In An NHS Trust v T  EWHC 2980 (Fam) Child T, the two-year-old son of Jehovah’s Witnesses, suffered from a low blood platelet count, which led his doctors to consider that he might have a medical condition affecting his bone marrow production . T’s consultant paediatric haematologist concluded that T would need to have blood products administered in order to prevent a very serious deterioration in his health .
T’s parents were fully committed to achieving the best outcome for their son; but the possible administration of blood products caused them moral and religious problems. They did not attend the hearing but sent letters explaining their position. They were unable to consent to what is being proposed but did not oppose it; and they left the decision to the Court. They emphasised that they would want forms of treatment other than the administration of blood products to be considered in any situation in which they might be equally effective. That was also the position of the Hospital Trust bringing the application .
Peter Jackson J was in no doubt that it was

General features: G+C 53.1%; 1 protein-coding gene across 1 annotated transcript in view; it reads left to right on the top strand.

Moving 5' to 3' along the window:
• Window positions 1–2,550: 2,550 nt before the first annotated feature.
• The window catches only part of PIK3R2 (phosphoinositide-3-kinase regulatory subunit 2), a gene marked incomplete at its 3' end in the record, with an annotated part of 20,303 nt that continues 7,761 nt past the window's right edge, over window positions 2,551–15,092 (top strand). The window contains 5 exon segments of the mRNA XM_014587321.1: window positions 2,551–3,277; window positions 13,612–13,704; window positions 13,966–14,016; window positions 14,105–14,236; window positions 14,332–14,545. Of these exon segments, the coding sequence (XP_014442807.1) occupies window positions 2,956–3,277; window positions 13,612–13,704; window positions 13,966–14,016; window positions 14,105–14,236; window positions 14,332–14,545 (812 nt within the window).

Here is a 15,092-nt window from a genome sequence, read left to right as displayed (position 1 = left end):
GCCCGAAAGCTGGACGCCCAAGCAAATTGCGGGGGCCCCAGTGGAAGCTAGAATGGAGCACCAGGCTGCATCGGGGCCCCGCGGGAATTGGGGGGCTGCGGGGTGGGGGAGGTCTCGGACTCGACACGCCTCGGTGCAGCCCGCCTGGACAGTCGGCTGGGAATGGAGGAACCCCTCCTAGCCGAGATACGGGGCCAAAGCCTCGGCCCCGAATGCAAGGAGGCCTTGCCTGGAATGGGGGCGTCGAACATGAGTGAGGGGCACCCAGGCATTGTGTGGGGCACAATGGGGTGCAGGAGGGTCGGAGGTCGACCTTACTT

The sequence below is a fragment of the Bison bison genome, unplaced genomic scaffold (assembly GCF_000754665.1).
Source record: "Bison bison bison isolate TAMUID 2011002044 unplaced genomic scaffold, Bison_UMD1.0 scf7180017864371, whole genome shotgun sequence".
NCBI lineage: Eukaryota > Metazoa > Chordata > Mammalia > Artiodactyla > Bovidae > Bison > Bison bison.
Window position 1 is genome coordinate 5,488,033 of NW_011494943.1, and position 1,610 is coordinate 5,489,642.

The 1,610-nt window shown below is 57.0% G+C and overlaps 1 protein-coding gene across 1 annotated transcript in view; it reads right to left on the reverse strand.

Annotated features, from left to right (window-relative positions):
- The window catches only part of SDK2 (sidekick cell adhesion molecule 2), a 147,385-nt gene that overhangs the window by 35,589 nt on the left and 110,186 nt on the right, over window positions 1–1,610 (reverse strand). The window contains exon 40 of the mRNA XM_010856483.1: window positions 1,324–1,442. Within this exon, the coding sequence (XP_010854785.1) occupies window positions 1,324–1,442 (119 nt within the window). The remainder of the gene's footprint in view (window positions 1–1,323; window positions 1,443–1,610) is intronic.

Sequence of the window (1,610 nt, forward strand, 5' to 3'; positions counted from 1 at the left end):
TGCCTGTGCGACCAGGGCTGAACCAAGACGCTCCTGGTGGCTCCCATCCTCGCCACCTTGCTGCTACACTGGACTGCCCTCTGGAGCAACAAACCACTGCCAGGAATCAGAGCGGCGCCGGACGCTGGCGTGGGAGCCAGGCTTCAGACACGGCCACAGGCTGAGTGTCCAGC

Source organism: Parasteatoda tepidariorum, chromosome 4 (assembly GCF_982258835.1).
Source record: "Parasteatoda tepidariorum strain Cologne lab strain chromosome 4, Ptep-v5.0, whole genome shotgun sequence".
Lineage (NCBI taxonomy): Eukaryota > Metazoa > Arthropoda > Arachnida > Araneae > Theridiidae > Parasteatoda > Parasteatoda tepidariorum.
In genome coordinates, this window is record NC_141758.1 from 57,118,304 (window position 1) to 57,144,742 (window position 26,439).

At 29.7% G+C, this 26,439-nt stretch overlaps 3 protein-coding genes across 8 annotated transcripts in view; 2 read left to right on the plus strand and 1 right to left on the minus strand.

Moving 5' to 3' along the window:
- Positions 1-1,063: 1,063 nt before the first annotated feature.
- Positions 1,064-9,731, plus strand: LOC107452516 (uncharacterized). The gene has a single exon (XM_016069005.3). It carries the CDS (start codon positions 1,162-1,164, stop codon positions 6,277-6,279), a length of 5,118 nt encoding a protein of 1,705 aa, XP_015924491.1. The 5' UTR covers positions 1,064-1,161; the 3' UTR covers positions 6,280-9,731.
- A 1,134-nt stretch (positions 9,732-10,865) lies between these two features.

“overwhelmingly in T’s best interests for him to be able to receive this treatment in order for his health to be supported and that the inability of the hospital to give him this treatment could lead to very serious and possibly even fatal consequences as time went on. I am satisfied that it is necessary for the Court to make the decision instead of the parents” .
He approved an Order – under the inherent jurisdiction of the Court  – providing that, notwithstanding the absence of parental consent, it was lawful and in T’s best interests that he receive blood or blood products if clinically indicated in the opinion of his doctors; but that such treatment should only be given after consultation with the parents and that blood products or blood should be used only if there was no clinically appropriate alternative treatment .